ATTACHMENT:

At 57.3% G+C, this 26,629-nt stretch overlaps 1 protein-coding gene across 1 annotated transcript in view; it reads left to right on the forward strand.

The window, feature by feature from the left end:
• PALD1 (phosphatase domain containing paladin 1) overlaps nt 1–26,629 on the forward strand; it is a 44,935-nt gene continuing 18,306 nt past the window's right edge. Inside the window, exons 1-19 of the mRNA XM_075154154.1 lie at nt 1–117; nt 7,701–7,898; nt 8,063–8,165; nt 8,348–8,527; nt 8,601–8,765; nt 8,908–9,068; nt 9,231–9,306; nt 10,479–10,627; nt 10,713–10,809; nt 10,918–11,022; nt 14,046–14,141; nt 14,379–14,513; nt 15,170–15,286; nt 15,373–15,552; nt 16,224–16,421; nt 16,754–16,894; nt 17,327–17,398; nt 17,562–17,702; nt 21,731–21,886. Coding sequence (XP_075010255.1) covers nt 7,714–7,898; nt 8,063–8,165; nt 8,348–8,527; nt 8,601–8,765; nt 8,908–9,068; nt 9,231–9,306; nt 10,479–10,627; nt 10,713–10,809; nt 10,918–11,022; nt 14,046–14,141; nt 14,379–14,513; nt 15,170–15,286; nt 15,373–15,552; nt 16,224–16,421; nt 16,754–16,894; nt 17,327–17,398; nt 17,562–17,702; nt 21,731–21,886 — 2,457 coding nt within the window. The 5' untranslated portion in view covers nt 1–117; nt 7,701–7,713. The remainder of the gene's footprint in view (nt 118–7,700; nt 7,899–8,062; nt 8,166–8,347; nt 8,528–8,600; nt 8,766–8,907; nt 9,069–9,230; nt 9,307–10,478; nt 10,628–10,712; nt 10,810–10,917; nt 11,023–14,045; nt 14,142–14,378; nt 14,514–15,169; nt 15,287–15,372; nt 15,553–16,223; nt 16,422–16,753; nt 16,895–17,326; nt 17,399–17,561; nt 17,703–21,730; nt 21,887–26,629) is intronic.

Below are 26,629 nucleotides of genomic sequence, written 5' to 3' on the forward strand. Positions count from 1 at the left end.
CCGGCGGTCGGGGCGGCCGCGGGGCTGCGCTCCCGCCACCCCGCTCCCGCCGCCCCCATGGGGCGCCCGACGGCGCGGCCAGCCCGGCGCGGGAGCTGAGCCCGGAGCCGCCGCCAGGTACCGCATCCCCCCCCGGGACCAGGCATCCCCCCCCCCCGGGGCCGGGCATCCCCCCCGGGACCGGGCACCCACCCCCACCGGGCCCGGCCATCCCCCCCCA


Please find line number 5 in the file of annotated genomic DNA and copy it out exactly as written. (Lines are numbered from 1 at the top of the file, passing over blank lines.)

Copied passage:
CCGGCGGTCGGGGCGGCCGCGGGGCTGCGCTCCCGCCACCCCGCTCCCGCCGCCCCCATGGGGCGCCCGACGGCGCGGCCAGCCCGGCGCGGGAGCTGAGCCCGGAGCCGCCGCCAGGTACCGCATCCCCCCCCGGGACCAGGCATCCCCCCCCCCCGGGGCCGGGCATCCCCCCCGGGACCGGGCACCCACCCCCACCGGGCCCGGCCATCCCCCCCCA